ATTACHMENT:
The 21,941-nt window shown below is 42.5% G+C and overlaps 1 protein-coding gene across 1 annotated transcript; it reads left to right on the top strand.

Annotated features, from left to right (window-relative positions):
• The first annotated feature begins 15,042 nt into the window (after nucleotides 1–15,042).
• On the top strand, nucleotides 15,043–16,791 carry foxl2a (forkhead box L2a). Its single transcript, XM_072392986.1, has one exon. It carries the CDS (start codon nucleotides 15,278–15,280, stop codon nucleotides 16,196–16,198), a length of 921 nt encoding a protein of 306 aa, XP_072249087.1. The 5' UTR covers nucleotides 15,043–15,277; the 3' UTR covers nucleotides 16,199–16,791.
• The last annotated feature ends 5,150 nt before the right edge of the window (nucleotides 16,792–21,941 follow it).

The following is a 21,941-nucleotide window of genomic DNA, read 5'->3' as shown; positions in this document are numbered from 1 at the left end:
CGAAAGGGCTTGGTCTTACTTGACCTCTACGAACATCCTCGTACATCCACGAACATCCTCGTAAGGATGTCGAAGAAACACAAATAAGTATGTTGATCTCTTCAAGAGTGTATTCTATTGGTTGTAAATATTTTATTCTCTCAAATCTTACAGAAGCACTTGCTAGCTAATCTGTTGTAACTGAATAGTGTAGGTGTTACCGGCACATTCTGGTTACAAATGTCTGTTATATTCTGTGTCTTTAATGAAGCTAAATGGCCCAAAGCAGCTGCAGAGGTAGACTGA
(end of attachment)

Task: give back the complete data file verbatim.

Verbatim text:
The 21,941-nt window shown below is 42.5% G+C and overlaps 1 protein-coding gene across 1 annotated transcript; it reads left to right on the top strand.

Annotated features, from left to right (window-relative positions):
• The first annotated feature begins 15,042 nt into the window (after nucleotides 1–15,042).
• On the top strand, nucleotides 15,043–16,791 carry foxl2a (forkhead box L2a). Its single transcript, XM_072392986.1, has one exon. It carries the CDS (start codon nucleotides 15,278–15,280, stop codon nucleotides 16,196–16,198), a length of 921 nt encoding a protein of 306 aa, XP_072249087.1. The 5' UTR covers nucleotides 15,043–15,277; the 3' UTR covers nucleotides 16,199–16,791.
• The last annotated feature ends 5,150 nt before the right edge of the window (nucleotides 16,792–21,941 follow it).

The following is a 21,941-nucleotide window of genomic DNA, read 5'->3' as shown; positions in this document are numbered from 1 at the left end:
CGAAAGGGCTTGGTCTTACTTGACCTCTACGAACATCCTCGTACATCCACGAACATCCTCGTAAGGATGTCGAAGAAACACAAATAAGTATGTTGATCTCTTCAAGAGTGTATTCTATTGGTTGTAAATATTTTATTCTCTCAAATCTTACAGAAGCACTTGCTAGCTAATCTGTTGTAACTGAATAGTGTAGGTGTTACCGGCACATTCTGGTTACAAATGTCTGTTATATTCTGTGTCTTTAATGAAGCTAAATGGCCCAAAGCAGCTGCAGAGGTAGACTGA